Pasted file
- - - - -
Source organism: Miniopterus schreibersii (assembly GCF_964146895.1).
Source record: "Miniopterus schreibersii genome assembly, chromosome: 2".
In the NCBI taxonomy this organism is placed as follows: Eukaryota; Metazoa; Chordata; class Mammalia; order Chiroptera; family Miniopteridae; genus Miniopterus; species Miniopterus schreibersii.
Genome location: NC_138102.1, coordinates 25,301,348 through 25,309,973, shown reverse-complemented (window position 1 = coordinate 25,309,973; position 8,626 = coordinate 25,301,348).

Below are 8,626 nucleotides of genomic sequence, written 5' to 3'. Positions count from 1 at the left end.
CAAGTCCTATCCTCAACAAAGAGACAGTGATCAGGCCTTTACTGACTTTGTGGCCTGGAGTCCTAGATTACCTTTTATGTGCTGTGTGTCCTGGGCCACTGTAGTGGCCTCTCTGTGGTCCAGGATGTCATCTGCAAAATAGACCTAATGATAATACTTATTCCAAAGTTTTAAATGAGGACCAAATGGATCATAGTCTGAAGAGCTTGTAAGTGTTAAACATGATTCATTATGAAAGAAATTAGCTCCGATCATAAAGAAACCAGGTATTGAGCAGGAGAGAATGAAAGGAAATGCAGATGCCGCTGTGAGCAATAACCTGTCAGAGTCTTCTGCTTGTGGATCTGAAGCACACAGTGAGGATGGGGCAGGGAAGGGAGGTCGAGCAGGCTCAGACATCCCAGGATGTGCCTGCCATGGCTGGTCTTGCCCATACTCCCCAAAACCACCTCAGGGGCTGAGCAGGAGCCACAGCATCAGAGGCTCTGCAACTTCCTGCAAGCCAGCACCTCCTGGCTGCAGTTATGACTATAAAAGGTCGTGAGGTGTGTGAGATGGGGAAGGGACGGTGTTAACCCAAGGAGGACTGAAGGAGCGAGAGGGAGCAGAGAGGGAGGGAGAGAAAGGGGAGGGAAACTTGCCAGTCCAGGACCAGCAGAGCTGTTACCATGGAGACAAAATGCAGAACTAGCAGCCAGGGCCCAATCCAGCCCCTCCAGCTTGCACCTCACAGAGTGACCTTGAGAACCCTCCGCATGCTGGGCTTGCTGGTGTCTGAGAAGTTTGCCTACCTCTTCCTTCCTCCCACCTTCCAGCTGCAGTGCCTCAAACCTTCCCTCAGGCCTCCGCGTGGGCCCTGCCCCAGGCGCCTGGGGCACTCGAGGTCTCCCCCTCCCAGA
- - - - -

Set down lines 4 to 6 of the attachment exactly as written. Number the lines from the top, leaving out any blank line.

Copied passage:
Genome location: NC_138102.1, coordinates 25,301,348 through 25,309,973, shown reverse-complemented (window position 1 = coordinate 25,309,973; position 8,626 = coordinate 25,301,348).

Below are 8,626 nucleotides of genomic sequence, written 5' to 3'. Positions count from 1 at the left end.
CAAGTCCTATCCTCAACAAAGAGACAGTGATCAGGCCTTTACTGACTTTGTGGCCTGGAGTCCTAGATTACCTTTTATGTGCTGTGTGTCCTGGGCCACTGTAGTGGCCTCTCTGTGGTCCAGGATGTCATCTGCAAAATAGACCTAATGATAATACTTATTCCAAAGTTTTAAATGAGGACCAAATGGATCATAGTCTGAAGAGCTTGTAAGTGTTAAACATGATTCATTATGAAAGAAATTAGCTCCGATCATAAAGAAACCAGGTATTGAGCAGGAGAGAATGAAAGGAAATGCAGATGCCGCTGTGAGCAATAACCTGTCAGAGTCTTCTGCTTGTGGATCTGAAGCACACAGTGAGGATGGGGCAGGGAAGGGAGGTCGAGCAGGCTCAGACATCCCAGGATGTGCCTGCCATGGCTGGTCTTGCCCATACTCCCCAAAACCACCTCAGGGGCTGAGCAGGAGCCACAGCATCAGAGGCTCTGCAACTTCCTGCAAGCCAGCACCTCCTGGCTGCAGTTATGACTATAAAAGGTCGTGAGGTGTGTGAGATGGGGAAGGGACGGTGTTAACCCAAGGAGGACTGAAGGAGCGAGAGGGAGCAGAGAGGGAGGGAGAGAAAGGGGAGGGAAACTTGCCAGTCCAGGACCAGCAGAGCTGTTACCATGGAGACAAAATGCAGAACTAGCAGCCAGGGCCCAATCCAGCCCCTCCAGCTTGCACCTCACAGAGTGACCTTGAGAACCCTCCGCATGCTGGGCTTGCTGGTGTCTGAGAAGTTTGCCTACCTCTTCCTTCCTCCCACCTTCCAGCTGCAGTGCCTCAAACCTTCCCTCAGGCCTCCGCGTGGGCCCTGCCCCAGGCGCCTGGGGCACTCGAGGTCTCCCCCTCCCAGA